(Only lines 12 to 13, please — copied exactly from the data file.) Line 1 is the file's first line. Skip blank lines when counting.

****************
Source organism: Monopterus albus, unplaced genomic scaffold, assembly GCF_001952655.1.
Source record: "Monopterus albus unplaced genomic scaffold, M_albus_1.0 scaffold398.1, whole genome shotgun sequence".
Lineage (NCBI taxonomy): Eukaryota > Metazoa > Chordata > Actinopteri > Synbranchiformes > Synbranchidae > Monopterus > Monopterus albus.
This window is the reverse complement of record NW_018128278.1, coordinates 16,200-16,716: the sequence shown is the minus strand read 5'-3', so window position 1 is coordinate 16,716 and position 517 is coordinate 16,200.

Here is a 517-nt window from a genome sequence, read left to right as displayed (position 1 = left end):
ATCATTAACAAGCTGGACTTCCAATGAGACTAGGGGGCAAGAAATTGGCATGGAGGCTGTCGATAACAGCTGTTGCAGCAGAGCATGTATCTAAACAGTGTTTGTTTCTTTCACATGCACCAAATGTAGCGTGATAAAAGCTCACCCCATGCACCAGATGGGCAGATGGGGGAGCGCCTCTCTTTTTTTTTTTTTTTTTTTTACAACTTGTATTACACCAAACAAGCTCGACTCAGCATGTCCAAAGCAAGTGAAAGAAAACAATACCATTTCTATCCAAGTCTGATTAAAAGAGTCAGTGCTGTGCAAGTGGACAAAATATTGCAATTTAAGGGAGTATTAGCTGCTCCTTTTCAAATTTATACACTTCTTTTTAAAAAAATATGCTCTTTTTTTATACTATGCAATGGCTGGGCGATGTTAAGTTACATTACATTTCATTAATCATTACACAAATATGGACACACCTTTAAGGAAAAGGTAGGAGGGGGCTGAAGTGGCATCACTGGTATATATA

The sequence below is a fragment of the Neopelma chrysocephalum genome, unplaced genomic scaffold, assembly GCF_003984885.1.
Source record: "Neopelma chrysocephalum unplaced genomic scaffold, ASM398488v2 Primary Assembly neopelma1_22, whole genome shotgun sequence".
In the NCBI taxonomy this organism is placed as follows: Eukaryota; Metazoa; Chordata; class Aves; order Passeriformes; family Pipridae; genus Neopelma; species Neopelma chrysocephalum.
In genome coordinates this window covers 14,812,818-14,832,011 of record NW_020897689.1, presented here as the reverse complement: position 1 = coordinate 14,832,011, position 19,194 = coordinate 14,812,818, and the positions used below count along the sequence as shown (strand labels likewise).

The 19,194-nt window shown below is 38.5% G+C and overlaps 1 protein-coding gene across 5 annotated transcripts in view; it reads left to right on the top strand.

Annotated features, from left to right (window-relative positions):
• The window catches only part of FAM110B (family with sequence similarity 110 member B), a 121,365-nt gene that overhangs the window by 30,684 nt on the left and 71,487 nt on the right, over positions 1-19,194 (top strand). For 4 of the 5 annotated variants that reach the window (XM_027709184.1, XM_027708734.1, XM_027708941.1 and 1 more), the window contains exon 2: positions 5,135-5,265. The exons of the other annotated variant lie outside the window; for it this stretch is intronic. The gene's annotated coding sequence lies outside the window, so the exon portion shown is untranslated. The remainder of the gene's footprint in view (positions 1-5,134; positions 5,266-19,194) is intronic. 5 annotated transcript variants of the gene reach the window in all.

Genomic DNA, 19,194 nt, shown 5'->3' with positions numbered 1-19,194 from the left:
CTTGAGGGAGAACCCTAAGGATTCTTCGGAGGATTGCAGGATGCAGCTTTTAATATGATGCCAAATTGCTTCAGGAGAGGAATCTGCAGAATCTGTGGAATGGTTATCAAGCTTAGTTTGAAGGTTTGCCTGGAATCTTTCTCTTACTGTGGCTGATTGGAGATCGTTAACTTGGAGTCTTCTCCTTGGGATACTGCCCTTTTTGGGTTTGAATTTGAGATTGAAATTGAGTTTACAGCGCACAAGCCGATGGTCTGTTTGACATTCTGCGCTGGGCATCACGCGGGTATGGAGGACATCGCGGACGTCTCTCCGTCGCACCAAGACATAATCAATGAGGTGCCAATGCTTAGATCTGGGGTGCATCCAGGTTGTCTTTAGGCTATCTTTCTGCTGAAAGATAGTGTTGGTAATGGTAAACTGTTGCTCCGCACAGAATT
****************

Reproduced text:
Annotated features, from left to right (window-relative positions):
• The window catches only part of FAM110B (family with sequence similarity 110 member B), a 121,365-nt gene that overhangs the window by 30,684 nt on the left and 71,487 nt on the right, over positions 1-19,194 (top strand). For 4 of the 5 annotated variants that reach the window (XM_027709184.1, XM_027708734.1, XM_027708941.1 and 1 more), the window contains exon 2: positions 5,135-5,265. The exons of the other annotated variant lie outside the window; for it this stretch is intronic. The gene's annotated coding sequence lies outside the window, so the exon portion shown is untranslated. The remainder of the gene's footprint in view (positions 1-5,134; positions 5,266-19,194) is intronic. 5 annotated transcript variants of the gene reach the window in all.